Some situations have resulted in significantly improved — even excellent relationships. And some have ended the coaching relationship altogether.

You might be surprised that sometimes the best thing to do is part ways, hopefully respectfully.

Over time, as I’ve enrolled clients into longer term VIP and higher ticket programs, there’s been an increasing need to attract clients who are the right fit. I put a fair amount of energy into assessing fit.

And, I’ve made errors in judgment. What I mean is that I thought I’m a good fit for them and they are a good fit for me but I was wrong. This is a delicate balance because coaching or mentoring is an honored role and trust must go both ways for it to work well.

In the past, some of my clients have put me on a pedestal – not something I want or encourage. Perhaps it’s because I have a podcast and speak authoritatively or because I have decades of expertise and I’m helping coaches to launch their own business … there can be a perceived power differential. I did an episode about this which you can find at prosperouscoach.com/89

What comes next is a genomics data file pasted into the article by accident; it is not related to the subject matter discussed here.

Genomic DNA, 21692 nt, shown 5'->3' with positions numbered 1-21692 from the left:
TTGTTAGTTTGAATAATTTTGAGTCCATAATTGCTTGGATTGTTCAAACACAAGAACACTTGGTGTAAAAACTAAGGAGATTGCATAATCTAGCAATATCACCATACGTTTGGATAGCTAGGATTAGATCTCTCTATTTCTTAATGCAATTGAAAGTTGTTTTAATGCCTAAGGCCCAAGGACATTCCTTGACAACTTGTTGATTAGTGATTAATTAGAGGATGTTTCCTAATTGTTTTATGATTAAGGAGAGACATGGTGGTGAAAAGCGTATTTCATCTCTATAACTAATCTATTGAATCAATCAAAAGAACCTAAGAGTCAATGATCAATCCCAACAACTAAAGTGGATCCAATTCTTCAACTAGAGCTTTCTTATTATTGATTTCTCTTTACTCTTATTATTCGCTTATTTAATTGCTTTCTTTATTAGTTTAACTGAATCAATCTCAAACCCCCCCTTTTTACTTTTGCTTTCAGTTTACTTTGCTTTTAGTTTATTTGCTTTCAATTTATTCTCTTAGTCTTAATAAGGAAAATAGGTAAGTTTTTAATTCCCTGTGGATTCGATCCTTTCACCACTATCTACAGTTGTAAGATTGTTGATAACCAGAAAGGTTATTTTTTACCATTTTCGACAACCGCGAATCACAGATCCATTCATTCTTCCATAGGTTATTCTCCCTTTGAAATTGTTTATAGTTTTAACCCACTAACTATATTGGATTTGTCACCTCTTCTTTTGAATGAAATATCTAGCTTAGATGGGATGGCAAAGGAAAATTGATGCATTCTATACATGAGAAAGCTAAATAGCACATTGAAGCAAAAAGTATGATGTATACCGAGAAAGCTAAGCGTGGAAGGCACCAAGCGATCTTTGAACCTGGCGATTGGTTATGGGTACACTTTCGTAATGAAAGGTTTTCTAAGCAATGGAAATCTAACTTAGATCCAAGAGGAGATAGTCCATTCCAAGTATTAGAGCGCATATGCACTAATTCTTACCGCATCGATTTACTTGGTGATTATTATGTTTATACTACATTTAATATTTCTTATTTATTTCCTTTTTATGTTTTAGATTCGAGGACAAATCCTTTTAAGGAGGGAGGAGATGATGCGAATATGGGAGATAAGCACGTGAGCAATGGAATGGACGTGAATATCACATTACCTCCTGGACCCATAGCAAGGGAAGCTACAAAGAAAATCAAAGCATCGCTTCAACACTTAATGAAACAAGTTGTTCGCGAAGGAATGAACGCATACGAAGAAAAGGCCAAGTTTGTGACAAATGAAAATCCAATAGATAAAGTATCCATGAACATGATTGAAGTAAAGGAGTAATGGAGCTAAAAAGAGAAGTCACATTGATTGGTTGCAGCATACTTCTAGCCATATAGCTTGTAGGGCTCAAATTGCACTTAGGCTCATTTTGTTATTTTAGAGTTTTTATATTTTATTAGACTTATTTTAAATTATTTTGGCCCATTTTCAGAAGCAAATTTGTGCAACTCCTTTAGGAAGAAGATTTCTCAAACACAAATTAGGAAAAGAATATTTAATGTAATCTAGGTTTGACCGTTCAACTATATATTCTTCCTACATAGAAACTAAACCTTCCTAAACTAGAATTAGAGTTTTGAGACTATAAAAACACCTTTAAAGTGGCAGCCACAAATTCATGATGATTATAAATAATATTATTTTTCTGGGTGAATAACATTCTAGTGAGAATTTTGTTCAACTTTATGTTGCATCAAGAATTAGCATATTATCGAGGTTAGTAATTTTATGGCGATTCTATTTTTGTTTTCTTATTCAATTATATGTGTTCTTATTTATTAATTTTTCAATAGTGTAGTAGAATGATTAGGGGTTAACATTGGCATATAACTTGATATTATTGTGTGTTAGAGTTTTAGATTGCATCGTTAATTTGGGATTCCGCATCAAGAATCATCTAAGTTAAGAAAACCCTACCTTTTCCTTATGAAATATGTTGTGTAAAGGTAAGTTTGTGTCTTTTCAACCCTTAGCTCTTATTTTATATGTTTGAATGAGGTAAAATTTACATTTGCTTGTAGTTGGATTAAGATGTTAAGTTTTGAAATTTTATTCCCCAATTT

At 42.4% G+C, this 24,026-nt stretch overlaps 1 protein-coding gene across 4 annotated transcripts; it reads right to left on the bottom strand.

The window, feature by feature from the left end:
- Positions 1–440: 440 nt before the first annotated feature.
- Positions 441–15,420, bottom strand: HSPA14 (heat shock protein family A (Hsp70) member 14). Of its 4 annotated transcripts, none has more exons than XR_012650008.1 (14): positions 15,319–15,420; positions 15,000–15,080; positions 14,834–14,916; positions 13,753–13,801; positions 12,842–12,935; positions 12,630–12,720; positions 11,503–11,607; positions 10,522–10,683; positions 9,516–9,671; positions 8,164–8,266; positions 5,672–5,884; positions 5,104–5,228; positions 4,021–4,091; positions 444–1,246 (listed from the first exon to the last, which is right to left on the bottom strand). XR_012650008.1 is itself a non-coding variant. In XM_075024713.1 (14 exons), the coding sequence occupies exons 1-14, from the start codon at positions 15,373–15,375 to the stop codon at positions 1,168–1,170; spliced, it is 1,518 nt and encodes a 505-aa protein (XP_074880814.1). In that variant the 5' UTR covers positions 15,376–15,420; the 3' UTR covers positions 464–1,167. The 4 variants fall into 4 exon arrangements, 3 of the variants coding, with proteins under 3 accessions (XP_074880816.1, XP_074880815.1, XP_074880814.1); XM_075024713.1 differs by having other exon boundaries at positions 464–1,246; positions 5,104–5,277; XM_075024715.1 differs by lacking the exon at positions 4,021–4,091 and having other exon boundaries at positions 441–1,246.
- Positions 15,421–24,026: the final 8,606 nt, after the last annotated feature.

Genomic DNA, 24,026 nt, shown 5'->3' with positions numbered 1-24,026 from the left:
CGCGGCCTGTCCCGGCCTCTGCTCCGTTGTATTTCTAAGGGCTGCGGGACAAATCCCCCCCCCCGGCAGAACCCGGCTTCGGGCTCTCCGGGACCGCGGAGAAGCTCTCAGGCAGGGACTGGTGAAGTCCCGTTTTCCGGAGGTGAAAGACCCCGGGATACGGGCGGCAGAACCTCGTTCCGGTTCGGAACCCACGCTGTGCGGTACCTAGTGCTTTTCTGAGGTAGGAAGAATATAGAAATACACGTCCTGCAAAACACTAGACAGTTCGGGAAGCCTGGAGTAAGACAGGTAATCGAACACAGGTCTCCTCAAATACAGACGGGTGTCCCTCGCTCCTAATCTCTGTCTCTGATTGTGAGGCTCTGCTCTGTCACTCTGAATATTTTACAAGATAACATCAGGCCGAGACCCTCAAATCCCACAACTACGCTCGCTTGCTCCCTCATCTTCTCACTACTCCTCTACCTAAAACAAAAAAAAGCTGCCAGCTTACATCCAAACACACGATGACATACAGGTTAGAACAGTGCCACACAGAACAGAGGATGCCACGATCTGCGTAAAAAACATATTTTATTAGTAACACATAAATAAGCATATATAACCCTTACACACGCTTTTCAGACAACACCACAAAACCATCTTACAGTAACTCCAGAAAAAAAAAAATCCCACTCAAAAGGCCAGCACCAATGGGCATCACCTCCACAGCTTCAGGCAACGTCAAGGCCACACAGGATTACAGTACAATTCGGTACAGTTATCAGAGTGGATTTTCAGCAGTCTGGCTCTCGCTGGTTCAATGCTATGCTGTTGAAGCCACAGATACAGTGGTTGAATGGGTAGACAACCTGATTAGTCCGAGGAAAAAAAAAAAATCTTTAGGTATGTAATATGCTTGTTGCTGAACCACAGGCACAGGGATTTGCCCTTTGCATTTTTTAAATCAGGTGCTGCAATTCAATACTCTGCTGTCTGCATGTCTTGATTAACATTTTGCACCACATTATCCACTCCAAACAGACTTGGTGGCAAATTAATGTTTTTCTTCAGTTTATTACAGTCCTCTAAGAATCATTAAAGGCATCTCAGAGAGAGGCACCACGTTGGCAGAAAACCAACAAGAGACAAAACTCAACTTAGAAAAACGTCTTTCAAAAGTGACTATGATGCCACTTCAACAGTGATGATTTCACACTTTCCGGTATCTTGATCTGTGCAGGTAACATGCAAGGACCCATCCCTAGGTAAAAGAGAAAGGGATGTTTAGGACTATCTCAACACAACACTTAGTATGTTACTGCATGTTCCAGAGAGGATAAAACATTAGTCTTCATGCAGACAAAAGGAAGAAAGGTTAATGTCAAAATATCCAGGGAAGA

I prefer a collaborative relationship. More and more I verbally encourage my clients to self-advocate and to give feedback throughout our professional relationship.

I’m a highly sensitive person so if I let it, a difficult client relationship can literally make me sick. My body is a sensitive instrument that alerts me quickly if energy is off. So, true to my teacher archetype I’ve been studying this challenge and creating a process for myself.

I hope it will be helpful to you or that it sparks your own creation of a process you can rely on.

Avoid Labeling and Instead Reflect

So first, it’s best NOT to think of any human being as DIFFICULT. That or any label will bias your experience with the individual and inadvertently give you permission to turn off self-awareness.

Every coach knows this … it takes two to tango. There are two personalities in the room and each brings their communication weaknesses and crystalized beliefs, which are unhelpful.

Every coach knows this too … the only person you can change is yourself. So that’s your locus of control.

As soon as you realize something is off between you and your client, reflect on your own beliefs and behaviors first.

What is YOUR part in the difficulty?

4 Steps to a Clean Perspective About Your Coaching Relationship

#1 Separate facts from interpretation